Retrospectacle: A Neuroscience Blog

Debunking the Magic Toothpick Trick

First, watch this:

I saw that on Yahoo last night and thought it would be kinda fun to try to figure out how it was done. Here’s my guess. So, first of all, it seems that there are 5 toothpicks, broken in half (but not completely in half). The wood has been compressed due to the bending of the toothpick. Dropping the water on the toothpicks causes the wood fibers to expand as it takes up the moisture. Soon the bent toothpicks are pressing against their neighbors, which pushes them outward forming the star. Seem right?


  1. #1 Lazy
    December 3, 2006

    No idea if you are right but you are one gorgeous woman.

  2. #2 Ray
    December 3, 2006

    First, you are not trying to “debunk” it as much as to “explain” this (assuming the video is not trick photography). Your theory doesn’t seem right. Mere expansion would not bring the sticks together in the first part of the “trick.”

    I would say that toothpick pieces first drawing closer to each other (to form the 5-arm star) is probably due to surface tension of the water. We can’t see how much water there is because of the quality of the video, but it might be that the there is enough water to creep up between any two pieces. This draws them together.

    The second part where the center then expands is hard to explain and I have to theories on that. But I suspect the wood fibers being able to absorb water might have something to do with it.

    The best things is to find wooden toothpicks and try to repeat the experiment!

  3. #3 Roy
    December 3, 2006

    No, I’m pretty sure she’s got it right, Ray.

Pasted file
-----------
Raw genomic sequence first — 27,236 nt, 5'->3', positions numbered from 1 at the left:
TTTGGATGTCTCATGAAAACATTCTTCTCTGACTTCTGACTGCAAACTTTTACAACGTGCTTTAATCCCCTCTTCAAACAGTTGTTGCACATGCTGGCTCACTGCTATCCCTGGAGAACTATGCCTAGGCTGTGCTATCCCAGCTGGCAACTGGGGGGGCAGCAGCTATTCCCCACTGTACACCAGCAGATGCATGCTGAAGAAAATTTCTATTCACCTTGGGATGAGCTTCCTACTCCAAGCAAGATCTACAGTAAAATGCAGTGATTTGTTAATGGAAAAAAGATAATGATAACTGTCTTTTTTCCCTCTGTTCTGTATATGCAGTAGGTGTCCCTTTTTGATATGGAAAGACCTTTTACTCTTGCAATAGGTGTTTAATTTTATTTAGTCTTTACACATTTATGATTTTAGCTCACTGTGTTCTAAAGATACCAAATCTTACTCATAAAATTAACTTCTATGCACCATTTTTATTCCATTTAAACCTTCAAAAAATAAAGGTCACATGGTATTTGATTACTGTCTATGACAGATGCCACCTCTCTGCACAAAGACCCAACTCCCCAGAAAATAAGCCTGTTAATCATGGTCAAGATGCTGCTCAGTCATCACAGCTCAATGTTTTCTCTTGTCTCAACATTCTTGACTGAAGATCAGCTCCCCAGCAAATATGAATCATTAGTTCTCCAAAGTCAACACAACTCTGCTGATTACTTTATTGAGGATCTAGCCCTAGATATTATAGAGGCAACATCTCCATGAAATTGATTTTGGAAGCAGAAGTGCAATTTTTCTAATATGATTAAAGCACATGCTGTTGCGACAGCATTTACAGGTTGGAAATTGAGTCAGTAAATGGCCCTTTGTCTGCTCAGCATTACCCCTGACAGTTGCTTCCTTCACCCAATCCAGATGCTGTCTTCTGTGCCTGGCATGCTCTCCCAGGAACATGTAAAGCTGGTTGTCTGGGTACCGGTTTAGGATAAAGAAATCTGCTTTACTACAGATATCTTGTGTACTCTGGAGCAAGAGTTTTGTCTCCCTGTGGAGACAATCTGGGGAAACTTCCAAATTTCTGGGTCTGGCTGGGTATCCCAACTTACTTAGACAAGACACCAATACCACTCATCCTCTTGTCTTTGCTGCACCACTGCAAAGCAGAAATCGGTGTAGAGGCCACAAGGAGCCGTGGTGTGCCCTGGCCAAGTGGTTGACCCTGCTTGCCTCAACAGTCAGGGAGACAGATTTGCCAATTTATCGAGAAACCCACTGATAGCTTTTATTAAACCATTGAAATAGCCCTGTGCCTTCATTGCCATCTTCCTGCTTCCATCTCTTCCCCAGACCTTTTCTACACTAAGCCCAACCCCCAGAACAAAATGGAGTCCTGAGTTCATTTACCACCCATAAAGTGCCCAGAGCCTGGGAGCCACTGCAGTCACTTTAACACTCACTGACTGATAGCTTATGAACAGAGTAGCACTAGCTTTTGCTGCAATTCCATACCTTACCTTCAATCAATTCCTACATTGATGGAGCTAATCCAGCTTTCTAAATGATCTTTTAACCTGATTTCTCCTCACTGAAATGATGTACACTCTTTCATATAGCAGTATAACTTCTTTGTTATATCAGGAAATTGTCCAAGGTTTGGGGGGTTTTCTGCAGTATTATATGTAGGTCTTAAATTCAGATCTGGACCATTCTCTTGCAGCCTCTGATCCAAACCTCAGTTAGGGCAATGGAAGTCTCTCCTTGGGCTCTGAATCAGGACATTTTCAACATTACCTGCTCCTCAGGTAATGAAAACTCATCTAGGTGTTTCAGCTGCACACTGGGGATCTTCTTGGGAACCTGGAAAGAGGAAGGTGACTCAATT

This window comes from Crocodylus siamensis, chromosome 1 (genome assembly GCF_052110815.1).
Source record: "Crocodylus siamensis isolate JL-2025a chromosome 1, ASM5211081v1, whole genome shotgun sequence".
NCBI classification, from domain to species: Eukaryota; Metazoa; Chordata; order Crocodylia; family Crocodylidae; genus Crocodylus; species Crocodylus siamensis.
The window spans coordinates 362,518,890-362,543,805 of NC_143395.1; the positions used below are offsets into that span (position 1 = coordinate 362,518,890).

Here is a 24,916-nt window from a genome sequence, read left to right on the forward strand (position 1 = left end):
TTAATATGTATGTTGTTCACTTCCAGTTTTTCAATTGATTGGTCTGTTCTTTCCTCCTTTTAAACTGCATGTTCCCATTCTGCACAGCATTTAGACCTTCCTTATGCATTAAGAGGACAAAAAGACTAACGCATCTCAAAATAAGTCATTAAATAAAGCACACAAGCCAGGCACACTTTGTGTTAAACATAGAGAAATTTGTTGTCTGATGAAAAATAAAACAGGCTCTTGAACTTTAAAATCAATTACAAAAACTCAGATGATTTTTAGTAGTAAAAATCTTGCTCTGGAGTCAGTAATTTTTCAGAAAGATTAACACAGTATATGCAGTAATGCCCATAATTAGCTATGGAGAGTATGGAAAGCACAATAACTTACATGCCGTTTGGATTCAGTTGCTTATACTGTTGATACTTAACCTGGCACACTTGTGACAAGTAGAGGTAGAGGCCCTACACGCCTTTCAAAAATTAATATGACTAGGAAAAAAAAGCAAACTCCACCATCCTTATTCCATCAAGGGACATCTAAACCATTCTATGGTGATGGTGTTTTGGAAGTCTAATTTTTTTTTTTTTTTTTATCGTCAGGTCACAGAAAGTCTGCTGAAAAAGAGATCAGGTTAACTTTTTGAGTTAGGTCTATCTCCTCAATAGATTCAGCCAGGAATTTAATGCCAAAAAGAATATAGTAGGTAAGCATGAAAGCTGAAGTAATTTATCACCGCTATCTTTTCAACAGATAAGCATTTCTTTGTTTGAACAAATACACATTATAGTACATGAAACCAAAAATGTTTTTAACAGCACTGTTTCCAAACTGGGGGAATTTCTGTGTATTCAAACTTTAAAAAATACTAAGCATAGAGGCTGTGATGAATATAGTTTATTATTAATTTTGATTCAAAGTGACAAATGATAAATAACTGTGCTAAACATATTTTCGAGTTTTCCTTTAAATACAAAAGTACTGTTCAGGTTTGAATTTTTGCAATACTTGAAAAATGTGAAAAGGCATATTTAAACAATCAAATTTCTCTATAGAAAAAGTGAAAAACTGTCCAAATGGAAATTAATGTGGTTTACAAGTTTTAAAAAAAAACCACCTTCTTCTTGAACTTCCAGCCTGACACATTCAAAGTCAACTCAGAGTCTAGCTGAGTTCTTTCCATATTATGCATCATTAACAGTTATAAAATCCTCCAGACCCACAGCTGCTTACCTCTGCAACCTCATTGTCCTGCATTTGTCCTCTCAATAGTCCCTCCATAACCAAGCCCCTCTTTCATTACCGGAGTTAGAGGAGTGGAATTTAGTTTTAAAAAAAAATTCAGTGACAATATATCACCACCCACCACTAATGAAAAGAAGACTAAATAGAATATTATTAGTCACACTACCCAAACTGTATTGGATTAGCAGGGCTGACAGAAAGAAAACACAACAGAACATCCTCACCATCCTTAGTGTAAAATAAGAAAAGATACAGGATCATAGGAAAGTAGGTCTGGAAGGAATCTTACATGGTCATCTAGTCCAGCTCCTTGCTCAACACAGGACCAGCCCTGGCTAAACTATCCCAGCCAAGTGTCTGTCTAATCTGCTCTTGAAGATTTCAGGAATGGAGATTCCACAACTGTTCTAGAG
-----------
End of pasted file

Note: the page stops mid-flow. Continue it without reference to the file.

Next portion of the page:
Watch the first part again- you’re thinking of them as getting closer, but it’s really the broken toothpicks straightening back out, and pushing up against their neighbors. See how the “V” shape opens up?

  4. #4 shelley
    December 3, 2006

    I just tried it with the broken toothpicks and it *kinda* worked–not as good as in the movie but enough that proof of concept seems reasonable. Hot water worked better than cold btw……anyone else try it?

  5. #5 Crudely Wrott
    December 3, 2006

    Shelly, you are spot on.

    My Dad taught us this trick back in the late 50s. The first time I watched it I got that “spooky feeling” that one commonly feels when seeing something unknown for the first time. I certainly didn’t know how it worked but was certain that I could discover why.

    I already knew (at age 7) that wood will absorb water and expand, especially dried, well seasoned wood, which toothpicks are. I also knew that my Dad would do things like this to encourage me and my sibs to think and use reason to solve a puzzle.

    I found that some things were critical to obtaining a well-proportioned star. First, the choice of the toothpicks (round ones, please) – length and thickness should be similar. Toothpicks of a slightly darker shade were denser and reacted slower. The break needed to be carefully done – any toothpick that splintered or broke too much would spoil the symmetry. The positioning of the broken picks is touchy – they should create a very round circle in the center about a quarter inch in diameter. And most importantly, a single drop of water in all that is required. Any more tends to float the picks and cause them to move prematurely. Oh, yes. A smooth, flat and waterproof surface in required. A formica tabletop is ideal.

    You are correct in seeing that it is the swelling of the unbroken wood fibers that causes the effect. Consider what wood is made of: lots and lots of capillary tubes arranged in parallel which compromise the grain of the wood. After all, wood, and other plant fibers have one chief function, the transport of fluid. So moisture will naturally wick into the grain. When this happens the individual fibers expand across their diameter, which is what causes a board to expand in width perpendicular to the grain.

    When you break the pick across half of its thickness and bend it into a V shape their is a hinge of unbroken fibers on the inside of the V. Add water, the fibers in the hinge expand and, Presto! Instant motion. It should be noted that you needn’t use five picks. Other numbers will work, resulting in other geometric shapes.

    This is a great little demonstration to provoke a wide range of reaction from people. Kids love and so do grown ups. It “tickles the brain,” as Dad used to say. Thanks for the post.

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